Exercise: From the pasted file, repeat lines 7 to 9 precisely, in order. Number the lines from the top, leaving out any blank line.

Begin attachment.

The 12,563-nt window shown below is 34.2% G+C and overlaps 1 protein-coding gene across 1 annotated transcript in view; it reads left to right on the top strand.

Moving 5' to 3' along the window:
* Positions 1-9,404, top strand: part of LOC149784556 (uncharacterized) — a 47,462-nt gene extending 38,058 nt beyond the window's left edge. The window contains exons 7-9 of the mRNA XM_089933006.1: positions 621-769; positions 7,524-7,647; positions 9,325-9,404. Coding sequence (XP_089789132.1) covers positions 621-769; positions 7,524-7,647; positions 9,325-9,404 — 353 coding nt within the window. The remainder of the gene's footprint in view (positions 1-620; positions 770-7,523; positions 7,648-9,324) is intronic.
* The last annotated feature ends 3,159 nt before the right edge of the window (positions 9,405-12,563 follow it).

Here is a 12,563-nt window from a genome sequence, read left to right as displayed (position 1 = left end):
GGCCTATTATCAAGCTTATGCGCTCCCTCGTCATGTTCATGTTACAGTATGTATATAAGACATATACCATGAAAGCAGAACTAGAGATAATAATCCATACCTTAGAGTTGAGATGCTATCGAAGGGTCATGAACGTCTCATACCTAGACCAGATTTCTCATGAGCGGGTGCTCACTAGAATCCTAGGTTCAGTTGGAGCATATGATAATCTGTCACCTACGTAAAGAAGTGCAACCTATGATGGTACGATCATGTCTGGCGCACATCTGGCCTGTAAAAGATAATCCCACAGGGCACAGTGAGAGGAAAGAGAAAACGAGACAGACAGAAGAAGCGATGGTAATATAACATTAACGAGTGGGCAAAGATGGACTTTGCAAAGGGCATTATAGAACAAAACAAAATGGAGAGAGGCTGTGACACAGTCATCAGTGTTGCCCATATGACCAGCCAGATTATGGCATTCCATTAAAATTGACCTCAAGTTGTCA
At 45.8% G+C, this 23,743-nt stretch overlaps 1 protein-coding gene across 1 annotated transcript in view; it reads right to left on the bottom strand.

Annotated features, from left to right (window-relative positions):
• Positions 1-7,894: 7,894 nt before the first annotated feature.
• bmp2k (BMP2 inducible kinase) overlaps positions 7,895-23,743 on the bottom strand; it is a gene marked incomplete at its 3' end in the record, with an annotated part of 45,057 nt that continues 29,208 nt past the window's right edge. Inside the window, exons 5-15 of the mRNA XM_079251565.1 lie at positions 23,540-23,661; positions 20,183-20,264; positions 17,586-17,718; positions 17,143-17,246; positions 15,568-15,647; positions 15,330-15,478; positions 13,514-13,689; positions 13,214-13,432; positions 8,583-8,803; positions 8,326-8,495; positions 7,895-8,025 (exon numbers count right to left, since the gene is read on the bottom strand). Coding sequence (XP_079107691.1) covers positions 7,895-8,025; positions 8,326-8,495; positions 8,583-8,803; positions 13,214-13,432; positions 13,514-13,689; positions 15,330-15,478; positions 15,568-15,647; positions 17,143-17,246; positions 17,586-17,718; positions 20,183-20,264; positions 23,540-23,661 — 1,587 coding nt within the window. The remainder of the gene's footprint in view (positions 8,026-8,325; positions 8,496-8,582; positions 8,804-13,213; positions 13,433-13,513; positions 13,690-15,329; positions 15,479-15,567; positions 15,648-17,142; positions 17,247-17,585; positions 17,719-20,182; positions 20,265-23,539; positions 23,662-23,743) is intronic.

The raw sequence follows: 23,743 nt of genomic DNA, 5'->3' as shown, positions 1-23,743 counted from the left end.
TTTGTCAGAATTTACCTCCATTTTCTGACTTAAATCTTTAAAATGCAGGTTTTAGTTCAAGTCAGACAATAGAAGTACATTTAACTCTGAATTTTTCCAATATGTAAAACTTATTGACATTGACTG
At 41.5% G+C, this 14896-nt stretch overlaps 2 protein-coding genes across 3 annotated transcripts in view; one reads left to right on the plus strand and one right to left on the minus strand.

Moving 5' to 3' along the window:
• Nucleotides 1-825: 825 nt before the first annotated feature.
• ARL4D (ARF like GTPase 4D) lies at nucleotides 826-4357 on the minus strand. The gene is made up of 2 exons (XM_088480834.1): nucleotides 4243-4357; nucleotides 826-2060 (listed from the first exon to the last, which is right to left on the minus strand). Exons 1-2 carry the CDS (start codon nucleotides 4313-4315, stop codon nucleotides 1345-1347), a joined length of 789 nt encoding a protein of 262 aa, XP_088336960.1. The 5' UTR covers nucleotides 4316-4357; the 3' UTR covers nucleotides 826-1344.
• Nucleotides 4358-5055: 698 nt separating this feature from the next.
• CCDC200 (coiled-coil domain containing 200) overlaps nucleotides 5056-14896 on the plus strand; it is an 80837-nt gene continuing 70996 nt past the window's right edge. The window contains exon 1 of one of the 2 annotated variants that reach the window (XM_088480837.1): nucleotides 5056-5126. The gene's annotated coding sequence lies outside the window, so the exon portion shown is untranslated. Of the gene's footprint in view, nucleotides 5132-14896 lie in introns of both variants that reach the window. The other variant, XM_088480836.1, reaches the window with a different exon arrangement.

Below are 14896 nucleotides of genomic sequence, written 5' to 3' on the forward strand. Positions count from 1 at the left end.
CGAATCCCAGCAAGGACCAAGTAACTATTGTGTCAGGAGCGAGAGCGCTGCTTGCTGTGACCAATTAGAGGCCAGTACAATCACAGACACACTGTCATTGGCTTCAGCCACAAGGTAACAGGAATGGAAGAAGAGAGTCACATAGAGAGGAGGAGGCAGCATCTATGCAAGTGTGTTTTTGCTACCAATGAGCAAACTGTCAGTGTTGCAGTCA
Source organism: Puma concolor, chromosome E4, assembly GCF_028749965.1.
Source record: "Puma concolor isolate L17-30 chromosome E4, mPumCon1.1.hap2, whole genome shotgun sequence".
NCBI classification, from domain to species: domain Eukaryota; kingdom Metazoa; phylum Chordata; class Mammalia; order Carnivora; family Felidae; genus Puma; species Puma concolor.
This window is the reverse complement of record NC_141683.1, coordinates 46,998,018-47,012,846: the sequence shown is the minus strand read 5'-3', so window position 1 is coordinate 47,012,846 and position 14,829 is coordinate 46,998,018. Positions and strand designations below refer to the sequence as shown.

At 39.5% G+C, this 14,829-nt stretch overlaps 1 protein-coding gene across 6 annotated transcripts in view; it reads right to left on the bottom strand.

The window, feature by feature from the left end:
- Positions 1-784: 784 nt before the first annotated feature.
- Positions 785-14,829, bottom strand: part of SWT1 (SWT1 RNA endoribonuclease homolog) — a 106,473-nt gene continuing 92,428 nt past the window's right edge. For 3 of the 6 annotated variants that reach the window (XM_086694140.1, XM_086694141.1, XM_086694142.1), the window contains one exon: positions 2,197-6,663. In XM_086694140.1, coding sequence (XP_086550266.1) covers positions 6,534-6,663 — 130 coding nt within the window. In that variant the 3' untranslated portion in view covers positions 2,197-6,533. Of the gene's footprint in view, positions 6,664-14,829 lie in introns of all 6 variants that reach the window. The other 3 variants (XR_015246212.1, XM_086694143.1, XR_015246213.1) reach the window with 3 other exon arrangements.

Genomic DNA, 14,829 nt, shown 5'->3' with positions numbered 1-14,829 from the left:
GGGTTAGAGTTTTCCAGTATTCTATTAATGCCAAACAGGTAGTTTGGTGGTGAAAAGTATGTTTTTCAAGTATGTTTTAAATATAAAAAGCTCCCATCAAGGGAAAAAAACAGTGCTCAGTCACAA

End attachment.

At 45.8% G+C, this 23,743-nt stretch overlaps 1 protein-coding gene across 1 annotated transcript in view; it reads right to left on the bottom strand.

Annotated features, from left to right (window-relative positions):
• Positions 1-7,894: 7,894 nt before the first annotated feature.